In 1946, Chiang Kai-shek, former Head of the Chinese Nationalist Government, addresses the Chinese people upon his return to Shanghai following the Japanese occupation. On Chiang’s right is Lieutenant-General A. C. Wedemeyer, Commander of the US forces in China, and on his left is his wife, Soong May-ling.
The leader of the Chinese Nationalist Party, Chiang Kai-shek (1886–1975), fought against Japanese control and then against the Communist Party led by Mao Tse-Tung. Defeated in 1949, he went into exile in Formosa.
On 1 October 1949, on the occasion of the proclamation of the People’s Republic of China, the Soviet daily newspaper Pravda praises the Chinese people, led by Mao Tse-Tung, for their efforts in this successful revolution.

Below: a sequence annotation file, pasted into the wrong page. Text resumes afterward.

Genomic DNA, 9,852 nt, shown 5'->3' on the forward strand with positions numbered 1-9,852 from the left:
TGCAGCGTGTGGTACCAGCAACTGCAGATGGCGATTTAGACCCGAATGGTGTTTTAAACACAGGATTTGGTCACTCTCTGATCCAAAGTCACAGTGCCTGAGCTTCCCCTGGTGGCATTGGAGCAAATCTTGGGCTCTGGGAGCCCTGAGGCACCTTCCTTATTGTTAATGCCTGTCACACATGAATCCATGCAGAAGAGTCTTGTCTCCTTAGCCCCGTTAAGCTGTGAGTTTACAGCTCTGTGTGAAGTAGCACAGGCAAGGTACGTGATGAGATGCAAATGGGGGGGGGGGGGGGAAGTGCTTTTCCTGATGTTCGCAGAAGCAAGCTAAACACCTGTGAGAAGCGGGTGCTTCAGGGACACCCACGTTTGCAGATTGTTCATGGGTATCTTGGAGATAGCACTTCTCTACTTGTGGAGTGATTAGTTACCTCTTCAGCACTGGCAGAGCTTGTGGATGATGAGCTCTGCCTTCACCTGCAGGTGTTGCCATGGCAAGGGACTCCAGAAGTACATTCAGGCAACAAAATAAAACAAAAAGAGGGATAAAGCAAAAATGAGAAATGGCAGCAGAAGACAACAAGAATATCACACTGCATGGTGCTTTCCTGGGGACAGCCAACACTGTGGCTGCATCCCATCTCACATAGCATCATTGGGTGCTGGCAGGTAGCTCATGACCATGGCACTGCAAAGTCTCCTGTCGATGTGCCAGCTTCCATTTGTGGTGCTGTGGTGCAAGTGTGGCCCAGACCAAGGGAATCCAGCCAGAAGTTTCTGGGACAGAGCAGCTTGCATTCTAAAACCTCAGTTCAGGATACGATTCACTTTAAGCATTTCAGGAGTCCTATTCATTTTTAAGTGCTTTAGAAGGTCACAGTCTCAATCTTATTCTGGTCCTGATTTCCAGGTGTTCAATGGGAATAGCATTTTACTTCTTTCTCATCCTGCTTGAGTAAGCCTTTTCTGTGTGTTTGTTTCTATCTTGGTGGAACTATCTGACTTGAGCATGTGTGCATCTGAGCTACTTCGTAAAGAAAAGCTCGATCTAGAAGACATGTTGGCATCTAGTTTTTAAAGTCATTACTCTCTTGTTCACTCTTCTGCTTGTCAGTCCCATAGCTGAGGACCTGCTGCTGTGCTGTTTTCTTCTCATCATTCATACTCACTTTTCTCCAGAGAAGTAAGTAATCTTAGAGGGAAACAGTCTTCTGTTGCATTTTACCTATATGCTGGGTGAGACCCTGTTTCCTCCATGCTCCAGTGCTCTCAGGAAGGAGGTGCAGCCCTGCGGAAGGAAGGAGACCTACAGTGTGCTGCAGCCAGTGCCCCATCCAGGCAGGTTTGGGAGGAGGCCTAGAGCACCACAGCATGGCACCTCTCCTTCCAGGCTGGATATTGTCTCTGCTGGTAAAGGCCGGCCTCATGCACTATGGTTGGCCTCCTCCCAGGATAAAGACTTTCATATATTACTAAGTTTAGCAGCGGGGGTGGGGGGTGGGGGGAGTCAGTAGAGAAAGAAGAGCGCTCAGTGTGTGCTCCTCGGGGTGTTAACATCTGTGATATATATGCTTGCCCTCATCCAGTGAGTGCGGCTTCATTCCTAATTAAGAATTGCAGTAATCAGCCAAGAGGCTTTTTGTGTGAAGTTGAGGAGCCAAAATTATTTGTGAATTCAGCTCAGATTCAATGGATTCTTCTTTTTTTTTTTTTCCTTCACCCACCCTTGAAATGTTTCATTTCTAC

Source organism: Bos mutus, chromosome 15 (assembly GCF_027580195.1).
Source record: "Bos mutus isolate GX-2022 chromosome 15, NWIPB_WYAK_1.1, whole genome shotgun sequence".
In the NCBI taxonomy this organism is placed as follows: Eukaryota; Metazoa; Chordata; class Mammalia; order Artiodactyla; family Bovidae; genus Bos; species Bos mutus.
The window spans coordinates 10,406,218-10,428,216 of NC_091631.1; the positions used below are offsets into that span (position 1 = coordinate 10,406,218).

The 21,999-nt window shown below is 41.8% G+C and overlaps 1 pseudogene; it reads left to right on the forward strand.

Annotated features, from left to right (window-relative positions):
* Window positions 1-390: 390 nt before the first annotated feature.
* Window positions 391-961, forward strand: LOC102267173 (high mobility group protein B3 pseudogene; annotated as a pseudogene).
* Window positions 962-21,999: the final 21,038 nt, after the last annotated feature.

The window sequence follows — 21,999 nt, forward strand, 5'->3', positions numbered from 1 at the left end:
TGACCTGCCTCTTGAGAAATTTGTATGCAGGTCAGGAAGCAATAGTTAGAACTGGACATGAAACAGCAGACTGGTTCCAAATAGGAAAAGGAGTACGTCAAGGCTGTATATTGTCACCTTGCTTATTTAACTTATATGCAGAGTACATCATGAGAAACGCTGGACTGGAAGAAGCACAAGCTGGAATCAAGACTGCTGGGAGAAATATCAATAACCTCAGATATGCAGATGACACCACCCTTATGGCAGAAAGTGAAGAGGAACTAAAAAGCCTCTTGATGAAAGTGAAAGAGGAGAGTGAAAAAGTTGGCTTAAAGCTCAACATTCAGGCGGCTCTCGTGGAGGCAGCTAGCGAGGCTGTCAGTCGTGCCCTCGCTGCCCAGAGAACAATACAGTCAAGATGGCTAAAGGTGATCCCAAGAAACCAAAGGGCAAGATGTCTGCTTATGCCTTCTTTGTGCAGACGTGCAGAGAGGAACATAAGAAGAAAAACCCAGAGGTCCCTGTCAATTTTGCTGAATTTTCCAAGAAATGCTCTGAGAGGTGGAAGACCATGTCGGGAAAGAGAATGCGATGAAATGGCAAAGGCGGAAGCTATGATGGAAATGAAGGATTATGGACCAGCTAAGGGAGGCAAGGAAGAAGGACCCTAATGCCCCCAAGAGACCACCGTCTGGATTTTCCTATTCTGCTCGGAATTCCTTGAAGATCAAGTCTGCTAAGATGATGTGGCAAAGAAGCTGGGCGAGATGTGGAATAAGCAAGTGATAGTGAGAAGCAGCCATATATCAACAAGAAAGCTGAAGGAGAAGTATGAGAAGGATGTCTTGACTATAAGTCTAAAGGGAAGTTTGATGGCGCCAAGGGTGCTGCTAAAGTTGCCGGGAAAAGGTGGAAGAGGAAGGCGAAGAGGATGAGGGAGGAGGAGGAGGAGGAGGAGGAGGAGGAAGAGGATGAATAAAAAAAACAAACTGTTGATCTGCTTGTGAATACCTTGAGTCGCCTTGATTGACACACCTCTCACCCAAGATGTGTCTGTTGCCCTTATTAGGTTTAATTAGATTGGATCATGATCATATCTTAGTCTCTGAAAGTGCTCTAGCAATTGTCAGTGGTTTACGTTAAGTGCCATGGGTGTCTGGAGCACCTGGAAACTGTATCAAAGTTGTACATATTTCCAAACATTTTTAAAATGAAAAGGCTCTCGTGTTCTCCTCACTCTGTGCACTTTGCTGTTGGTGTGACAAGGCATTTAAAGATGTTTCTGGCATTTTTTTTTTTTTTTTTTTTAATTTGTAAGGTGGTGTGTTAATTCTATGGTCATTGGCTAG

On 7 January 1950, the Italian daily newspaper Corriere della Sera comments on the recognition of Mao Tse-Tung’s Communist China by Great Britain and describes the position taken by the United States towards the Communist leader’s accession to power.
The founder of the Chinese Communist Party (CCP), Mao Tse-tung (1893–1976), was President of the People’s Republic of China from 1954 to 1959. He was behind the Great Leap Forward and the Great Proletarian Cultural Revolution (1965–1968).